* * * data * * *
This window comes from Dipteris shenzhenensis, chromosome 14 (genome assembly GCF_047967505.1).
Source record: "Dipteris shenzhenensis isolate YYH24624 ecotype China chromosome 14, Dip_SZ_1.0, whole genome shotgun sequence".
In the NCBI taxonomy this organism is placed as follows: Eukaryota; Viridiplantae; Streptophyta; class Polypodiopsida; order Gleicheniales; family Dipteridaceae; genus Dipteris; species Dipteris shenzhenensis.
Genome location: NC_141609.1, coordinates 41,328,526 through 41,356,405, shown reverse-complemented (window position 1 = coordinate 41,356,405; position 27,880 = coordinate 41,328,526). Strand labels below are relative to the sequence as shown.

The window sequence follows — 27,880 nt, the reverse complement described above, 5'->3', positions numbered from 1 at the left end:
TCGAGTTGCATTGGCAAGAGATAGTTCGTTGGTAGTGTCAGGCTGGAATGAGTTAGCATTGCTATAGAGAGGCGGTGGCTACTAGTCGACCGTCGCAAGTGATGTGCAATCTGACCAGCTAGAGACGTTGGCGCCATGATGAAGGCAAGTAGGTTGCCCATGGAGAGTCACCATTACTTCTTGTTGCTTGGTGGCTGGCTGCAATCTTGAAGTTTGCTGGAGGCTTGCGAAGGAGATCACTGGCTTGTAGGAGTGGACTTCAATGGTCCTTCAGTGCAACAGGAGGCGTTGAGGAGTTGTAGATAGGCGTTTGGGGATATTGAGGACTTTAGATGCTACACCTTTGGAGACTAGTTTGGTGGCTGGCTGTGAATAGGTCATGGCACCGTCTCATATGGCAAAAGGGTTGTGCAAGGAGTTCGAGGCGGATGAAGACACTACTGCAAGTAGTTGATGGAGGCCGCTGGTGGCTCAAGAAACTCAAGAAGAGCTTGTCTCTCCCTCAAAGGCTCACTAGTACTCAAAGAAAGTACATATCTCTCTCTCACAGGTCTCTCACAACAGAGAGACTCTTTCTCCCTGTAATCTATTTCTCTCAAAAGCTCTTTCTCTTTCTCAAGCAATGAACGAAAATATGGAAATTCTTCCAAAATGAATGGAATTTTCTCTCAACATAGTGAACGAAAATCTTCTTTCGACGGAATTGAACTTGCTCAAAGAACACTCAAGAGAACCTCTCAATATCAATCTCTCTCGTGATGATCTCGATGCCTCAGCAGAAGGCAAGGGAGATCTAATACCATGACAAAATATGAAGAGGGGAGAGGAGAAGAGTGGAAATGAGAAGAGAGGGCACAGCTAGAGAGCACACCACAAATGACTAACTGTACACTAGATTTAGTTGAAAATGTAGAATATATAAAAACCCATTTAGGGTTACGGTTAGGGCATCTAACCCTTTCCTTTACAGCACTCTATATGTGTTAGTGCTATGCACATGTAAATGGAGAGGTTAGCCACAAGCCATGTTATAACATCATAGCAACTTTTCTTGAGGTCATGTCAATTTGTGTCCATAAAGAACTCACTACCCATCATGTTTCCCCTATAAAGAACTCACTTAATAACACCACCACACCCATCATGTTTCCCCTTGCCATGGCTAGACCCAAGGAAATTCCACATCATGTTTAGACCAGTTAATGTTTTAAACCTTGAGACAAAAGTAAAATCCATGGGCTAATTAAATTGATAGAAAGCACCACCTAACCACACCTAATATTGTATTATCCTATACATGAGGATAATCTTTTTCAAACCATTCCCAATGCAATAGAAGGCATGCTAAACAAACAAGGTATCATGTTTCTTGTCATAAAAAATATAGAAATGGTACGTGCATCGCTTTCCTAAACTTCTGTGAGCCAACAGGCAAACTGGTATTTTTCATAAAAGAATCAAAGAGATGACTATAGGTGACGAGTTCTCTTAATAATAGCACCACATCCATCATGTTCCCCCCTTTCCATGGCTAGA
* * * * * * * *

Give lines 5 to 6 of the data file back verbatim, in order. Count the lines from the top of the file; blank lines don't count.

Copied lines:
The window sequence follows — 27,880 nt, the reverse complement described above, 5'->3', positions numbered from 1 at the left end:
TCGAGTTGCATTGGCAAGAGATAGTTCGTTGGTAGTGTCAGGCTGGAATGAGTTAGCATTGCTATAGAGAGGCGGTGGCTACTAGTCGACCGTCGCAAGTGATGTGCAATCTGACCAGCTAGAGACGTTGGCGCCATGATGAAGGCAAGTAGGTTGCCCATGGAGAGTCACCATTACTTCTTGTTGCTTGGTGGCTGGCTGCAATCTTGAAGTTTGCTGGAGGCTTGCGAAGGAGATCACTGGCTTGTAGGAGTGGACTTCAATGGTCCTTCAGTGCAACAGGAGGCGTTGAGGAGTTGTAGATAGGCGTTTGGGGATATTGAGGACTTTAGATGCTACACCTTTGGAGACTAGTTTGGTGGCTGGCTGTGAATAGGTCATGGCACCGTCTCATATGGCAAAAGGGTTGTGCAAGGAGTTCGAGGCGGATGAAGACACTACTGCAAGTAGTTGATGGAGGCCGCTGGTGGCTCAAGAAACTCAAGAAGAGCTTGTCTCTCCCTCAAAGGCTCACTAGTACTCAAAGAAAGTACATATCTCTCTCTCACAGGTCTCTCACAACAGAGAGACTCTTTCTCCCTGTAATCTATTTCTCTCAAAAGCTCTTTCTCTTTCTCAAGCAATGAACGAAAATATGGAAATTCTTCCAAAATGAATGGAATTTTCTCTCAACATAGTGAACGAAAATCTTCTTTCGACGGAATTGAACTTGCTCAAAGAACACTCAAGAGAACCTCTCAATATCAATCTCTCTCGTGATGATCTCGATGCCTCAGCAGAAGGCAAGGGAGATCTAATACCATGACAAAATATGAAGAGGGGAGAGGAGAAGAGTGGAAATGAGAAGAGAGGGCACAGCTAGAGAGCACACCACAAATGACTAACTGTACACTAGATTTAGTTGAAAATGTAGAATATATAAAAACCCATTTAGGGTTACGGTTAGGGCATCTAACCCTTTCCTTTACAGCACTCTATATGTGTTAGTGCTATGCACATGTAAATGGAGAGGTTAGCCACAAGCCATGTTATAACATCATAGCAACTTTTCTTGAGGTCATGTCAATTTGTGTCCATAAAGAACTCACTACCCATCATGTTTCCCCTATAAAGAACTCACTTAATAACACCACCACACCCATCATGTTTCCCCTTGCCATGGCTAGACCCAAGGAAATTCCACATCATGTTTAGACCAGTTAATGTTTTAAACCTTGAGACAAAAGTAAAATCCATGGGCTAATTAAATTGATAGAAAGCACCACCTAACCACACCTAATATTGTATTATCCTATACATGAGGATAATCTTTTTCAAACCATTCCCAATGCAATAGAAGGCATGCTAAACAAACAAGGTATCATGTTTCTTGTCATAAAAAATATAGAAATGGTACGTGCATCGCTTTCCTAAACTTCTGTGAGCCAACAGGCAAACTGGTATTTTTCATAAAAGAATCAAAGAGATGACTATAGGTGACGAGTTCTCTTAATAATAGCACCACATCCATCATGTTCCCCCCTTTCCATGGCTAGA